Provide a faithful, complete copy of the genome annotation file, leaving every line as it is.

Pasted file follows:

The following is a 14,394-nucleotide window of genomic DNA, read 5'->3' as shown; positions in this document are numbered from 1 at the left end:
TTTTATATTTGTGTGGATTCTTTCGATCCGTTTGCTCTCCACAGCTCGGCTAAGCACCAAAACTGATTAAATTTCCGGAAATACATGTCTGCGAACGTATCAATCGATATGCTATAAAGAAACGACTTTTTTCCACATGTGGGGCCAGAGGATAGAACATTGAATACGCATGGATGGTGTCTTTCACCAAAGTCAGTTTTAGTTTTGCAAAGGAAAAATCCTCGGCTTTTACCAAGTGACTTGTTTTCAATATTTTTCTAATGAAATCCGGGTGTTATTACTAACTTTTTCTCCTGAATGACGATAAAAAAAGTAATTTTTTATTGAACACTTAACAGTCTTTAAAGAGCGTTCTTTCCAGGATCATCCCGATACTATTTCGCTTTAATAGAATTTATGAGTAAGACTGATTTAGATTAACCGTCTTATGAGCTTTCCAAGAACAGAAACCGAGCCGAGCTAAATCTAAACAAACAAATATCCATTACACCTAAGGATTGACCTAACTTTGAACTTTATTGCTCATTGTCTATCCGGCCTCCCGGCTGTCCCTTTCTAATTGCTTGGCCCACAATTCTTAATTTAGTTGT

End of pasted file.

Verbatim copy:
The following is a 14,394-nucleotide window of genomic DNA, read 5'->3' as shown; positions in this document are numbered from 1 at the left end:
TTTTATATTTGTGTGGATTCTTTCGATCCGTTTGCTCTCCACAGCTCGGCTAAGCACCAAAACTGATTAAATTTCCGGAAATACATGTCTGCGAACGTATCAATCGATATGCTATAAAGAAACGACTTTTTTCCACATGTGGGGCCAGAGGATAGAACATTGAATACGCATGGATGGTGTCTTTCACCAAAGTCAGTTTTAGTTTTGCAAAGGAAAAATCCTCGGCTTTTACCAAGTGACTTGTTTTCAATATTTTTCTAATGAAATCCGGGTGTTATTACTAACTTTTTCTCCTGAATGACGATAAAAAAAGTAATTTTTTATTGAACACTTAACAGTCTTTAAAGAGCGTTCTTTCCAGGATCATCCCGATACTATTTCGCTTTAATAGAATTTATGAGTAAGACTGATTTAGATTAACCGTCTTATGAGCTTTCCAAGAACAGAAACCGAGCCGAGCTAAATCTAAACAAACAAATATCCATTACACCTAAGGATTGACCTAACTTTGAACTTTATTGCTCATTGTCTATCCGGCCTCCCGGCTGTCCCTTTCTAATTGCTTGGCCCACAATTCTTAATTTAGTTGT